Wednesday, January 15, 1997
| AllPolitics Campaignland |
The 24th International Brussels Film Festival opens in Belgium.
Japanese Foreign Minister Ikeda Yukihiko visits South Korea.
Russian former Gen. Alexander Lebed addresses the German-Russian Forum and German Foreign Policy Society in Bonn on "What does Russia expect of Europe?"
The Bob Hope Chrysler Golf Classic charity event opens in Indian Wells, California.
The Illinois Snow Sculpting Competition opens in Rockford, Illinois.
On the horizon
On Thursday, January 16, the Sundance Film Festival opens in
Park City, Utah.
On Friday, January 17, a summit meeting of the Commonwealth of Independent States will take place in Moscow.
On Saturday, January 18, Chateau-d'Oex, Switzerland, holds an international hot air balloon festival.
On Sunday, January 19, the annual Golden Globe Awards ceremony will be held by the Hollywood Foreign Press Association in Los Angeles.
On Monday, January 20, President Bill Clinton will be inaugurated for his second term in Washington.
On Tuesday, January 21, the trial of millionaire John du Pont for the slaying of Olympic champion wrestler David Schultz begins in Pennsylvania.
On Wednesday, January 22, Steve Jones, the best-selling writer on genetics and professor at University College London, gives a speech in London on "What Sex Really Means."
On this day
In 69, Servius Sulpicius Galba, the Roman emperor from 68 in succession to Nero, was assassinated by the Praetorian guard in the Roman Forum.
In 1535, in England, Henry VIII became supreme head of the church under the Act of Supremacy.
In 1559, Elizabeth Tudor, daughter of Henry VIII and Anne Boleyn, was crowned at Westminster Abbey as Elizabeth I.
In 1582, the peace of Jam-Zapolski was signed between Russia and Poland with Russia ceding Livonia and Estonia to Poland.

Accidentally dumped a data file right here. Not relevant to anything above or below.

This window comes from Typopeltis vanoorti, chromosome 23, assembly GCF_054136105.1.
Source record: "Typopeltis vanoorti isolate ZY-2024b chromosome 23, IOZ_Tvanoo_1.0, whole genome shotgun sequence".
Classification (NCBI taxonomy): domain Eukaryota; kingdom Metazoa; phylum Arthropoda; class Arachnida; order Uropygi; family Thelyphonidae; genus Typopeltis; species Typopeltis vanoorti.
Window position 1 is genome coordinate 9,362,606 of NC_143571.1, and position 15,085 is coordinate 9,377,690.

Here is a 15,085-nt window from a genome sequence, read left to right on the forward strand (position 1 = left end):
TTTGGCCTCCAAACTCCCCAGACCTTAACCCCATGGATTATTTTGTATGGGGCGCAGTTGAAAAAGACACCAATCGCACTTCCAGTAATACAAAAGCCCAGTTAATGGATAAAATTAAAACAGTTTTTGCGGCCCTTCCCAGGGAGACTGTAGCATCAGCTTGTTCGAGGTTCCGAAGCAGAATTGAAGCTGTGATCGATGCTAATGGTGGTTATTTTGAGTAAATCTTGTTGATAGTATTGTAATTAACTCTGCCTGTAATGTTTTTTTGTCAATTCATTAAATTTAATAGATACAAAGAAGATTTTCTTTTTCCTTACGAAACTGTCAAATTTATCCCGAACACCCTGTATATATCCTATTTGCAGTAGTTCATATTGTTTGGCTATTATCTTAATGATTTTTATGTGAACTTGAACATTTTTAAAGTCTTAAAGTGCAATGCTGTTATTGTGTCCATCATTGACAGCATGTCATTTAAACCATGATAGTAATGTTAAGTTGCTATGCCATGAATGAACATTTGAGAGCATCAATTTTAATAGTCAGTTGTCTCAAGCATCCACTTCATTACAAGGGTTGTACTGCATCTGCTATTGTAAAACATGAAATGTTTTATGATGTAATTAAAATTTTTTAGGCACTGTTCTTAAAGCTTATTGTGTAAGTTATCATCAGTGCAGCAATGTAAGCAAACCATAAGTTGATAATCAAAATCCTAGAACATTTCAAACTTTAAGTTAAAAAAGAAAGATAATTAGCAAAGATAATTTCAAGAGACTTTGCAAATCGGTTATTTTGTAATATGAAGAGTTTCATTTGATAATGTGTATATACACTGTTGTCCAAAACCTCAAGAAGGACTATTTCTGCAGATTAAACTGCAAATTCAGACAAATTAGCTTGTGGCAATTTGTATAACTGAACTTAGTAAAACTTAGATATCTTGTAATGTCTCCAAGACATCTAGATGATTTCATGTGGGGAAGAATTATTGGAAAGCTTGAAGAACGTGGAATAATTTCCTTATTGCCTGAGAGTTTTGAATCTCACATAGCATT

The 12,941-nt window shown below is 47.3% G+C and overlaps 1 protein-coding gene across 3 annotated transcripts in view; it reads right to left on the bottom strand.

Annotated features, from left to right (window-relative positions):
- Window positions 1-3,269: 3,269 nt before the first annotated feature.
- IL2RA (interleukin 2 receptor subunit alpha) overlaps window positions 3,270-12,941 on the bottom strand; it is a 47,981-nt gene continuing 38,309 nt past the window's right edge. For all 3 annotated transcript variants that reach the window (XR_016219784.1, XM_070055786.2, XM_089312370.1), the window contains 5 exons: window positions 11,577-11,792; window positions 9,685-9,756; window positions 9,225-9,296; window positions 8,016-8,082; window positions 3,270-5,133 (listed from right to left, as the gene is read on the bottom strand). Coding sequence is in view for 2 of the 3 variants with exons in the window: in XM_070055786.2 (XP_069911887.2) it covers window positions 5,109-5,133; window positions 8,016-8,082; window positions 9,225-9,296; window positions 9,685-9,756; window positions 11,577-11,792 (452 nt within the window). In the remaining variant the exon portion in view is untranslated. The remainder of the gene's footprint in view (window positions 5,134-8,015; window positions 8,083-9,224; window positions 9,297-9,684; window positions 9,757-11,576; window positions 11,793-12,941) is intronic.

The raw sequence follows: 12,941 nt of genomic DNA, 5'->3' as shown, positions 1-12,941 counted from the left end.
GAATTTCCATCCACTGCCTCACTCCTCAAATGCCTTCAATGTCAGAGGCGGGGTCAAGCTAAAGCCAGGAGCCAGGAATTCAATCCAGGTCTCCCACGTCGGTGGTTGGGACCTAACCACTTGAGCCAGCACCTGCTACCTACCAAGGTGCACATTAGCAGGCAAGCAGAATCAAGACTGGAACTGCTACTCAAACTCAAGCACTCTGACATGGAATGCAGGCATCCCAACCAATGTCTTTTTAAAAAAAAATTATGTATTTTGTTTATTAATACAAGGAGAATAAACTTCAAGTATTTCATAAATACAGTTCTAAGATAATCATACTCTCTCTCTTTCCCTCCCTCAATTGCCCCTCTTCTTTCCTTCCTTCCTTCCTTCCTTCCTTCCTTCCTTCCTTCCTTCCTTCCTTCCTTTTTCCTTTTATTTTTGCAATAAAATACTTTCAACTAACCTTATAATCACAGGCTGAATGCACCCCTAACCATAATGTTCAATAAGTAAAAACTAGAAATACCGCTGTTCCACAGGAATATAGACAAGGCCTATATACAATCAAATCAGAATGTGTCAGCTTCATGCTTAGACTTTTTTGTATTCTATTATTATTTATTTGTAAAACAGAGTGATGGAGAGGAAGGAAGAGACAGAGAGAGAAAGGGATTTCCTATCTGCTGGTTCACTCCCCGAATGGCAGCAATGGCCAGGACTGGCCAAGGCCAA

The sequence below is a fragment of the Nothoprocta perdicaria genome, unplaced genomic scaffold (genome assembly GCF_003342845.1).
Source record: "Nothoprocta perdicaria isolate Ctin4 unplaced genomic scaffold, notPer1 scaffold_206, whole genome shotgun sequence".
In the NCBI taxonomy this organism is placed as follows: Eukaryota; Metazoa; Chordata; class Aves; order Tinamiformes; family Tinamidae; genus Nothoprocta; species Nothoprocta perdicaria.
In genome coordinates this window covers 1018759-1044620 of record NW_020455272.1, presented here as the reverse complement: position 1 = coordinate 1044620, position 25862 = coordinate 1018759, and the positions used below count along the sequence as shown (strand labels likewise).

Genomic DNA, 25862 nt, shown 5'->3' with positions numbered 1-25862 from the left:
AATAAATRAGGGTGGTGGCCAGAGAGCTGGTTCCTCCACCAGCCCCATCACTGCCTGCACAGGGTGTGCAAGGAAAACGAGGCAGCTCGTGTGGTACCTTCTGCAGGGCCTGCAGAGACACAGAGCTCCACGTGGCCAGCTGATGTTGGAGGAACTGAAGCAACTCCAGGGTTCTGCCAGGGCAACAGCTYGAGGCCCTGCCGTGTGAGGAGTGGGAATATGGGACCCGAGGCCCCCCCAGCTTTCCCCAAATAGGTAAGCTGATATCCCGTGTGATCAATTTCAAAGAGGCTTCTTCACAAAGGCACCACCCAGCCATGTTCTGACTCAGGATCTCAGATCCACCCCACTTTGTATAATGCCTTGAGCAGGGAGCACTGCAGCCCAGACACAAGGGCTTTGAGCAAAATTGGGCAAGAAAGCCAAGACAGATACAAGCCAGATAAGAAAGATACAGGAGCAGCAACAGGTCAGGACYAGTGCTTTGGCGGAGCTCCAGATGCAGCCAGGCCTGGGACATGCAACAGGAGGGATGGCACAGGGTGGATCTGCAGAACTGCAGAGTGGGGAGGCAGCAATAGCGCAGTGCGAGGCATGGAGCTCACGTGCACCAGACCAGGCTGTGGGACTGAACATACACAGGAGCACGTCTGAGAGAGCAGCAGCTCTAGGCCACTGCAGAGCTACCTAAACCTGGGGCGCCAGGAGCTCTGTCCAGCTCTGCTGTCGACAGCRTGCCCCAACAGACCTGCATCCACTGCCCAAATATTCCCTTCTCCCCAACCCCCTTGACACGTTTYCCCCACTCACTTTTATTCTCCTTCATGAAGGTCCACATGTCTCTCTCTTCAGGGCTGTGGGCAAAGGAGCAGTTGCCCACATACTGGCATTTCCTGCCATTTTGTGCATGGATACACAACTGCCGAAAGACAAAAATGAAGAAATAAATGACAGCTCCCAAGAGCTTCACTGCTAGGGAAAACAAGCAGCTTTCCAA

In 1622, Moliere, the French playwright and actor, was baptized as Jean-Baptiste Poquelin.
In 1809, Pierre-Joseph Proudhon, the French social reformer, writer and anarchist, was born; his first work was "What is Property" from which the phrase "property is theft" was derived.
In 1896, the U.S. photographer Matthew Brady, famed for his political portraits and his photographs of the American Civil War, died.
In 1906, the Greek tycoon and shipowner Aristotle Onassis born; a pioneer in oil-tanker construction, he later married Jacqueline Kennedy.
In 1918, the Egyptian statesman and president Gamal Abdel Nasser was born; he overthrew King Farouk and became president in 1956.
In 1919, the communist leader Rosa Luxembourg was murdered along with Karl Liebknecht after the failure of their uprising in Berlin.
In 1925, Leon Trotsky wrote to the Central Committee resigning from his duties as president of the Revolutionary Military Council.
In 1929, the U.S. civil rights leader Martin Luther King was born in Atlanta, Georgia; he won the 1964 Nobel Peace Prize.
In 1964, Jack Teagarden, the U.S. jazz musician, vocalist and bandleader, died.
In 1971, the Aswan Dam was opened by President Sadat of Egypt and President Podgorny of the Soviet Union.
In 1973, Golda Meir became the first Israeli prime minister to be received by the pope.
In 1996, the Greek Socialist Prime Minister Andreas Papandreou resigned for health reasons.
In a meeting of local players, Japan's foreign minister visits Korea on Wednesday for talks on regional issues. Japan's foreign policy is increasingly of interest to the rest of the world as it asserts its prerogative as an economic superpower. The hostage crisis in Peru is but one example of the island nation's new visibility. Visit Japan's foreign affairs home page to keep up with this emerging power's world view.
Holidays and more
Japan celebrates Adults Day.
Malawi celebrates John Chilembwe Day.
The Virgin Islands celebrate Martin Luther King Jr. Day.
Actor Lloyd Bridges is 84.
Singer-actress Charo, born Maria Martinez, is 46.
Journalist Rod MacLeish is 71.
Physicist Edward Teller is 89.
Sources: Associated Press,
Chase's Calendar of Events 1997, J.P. Morgan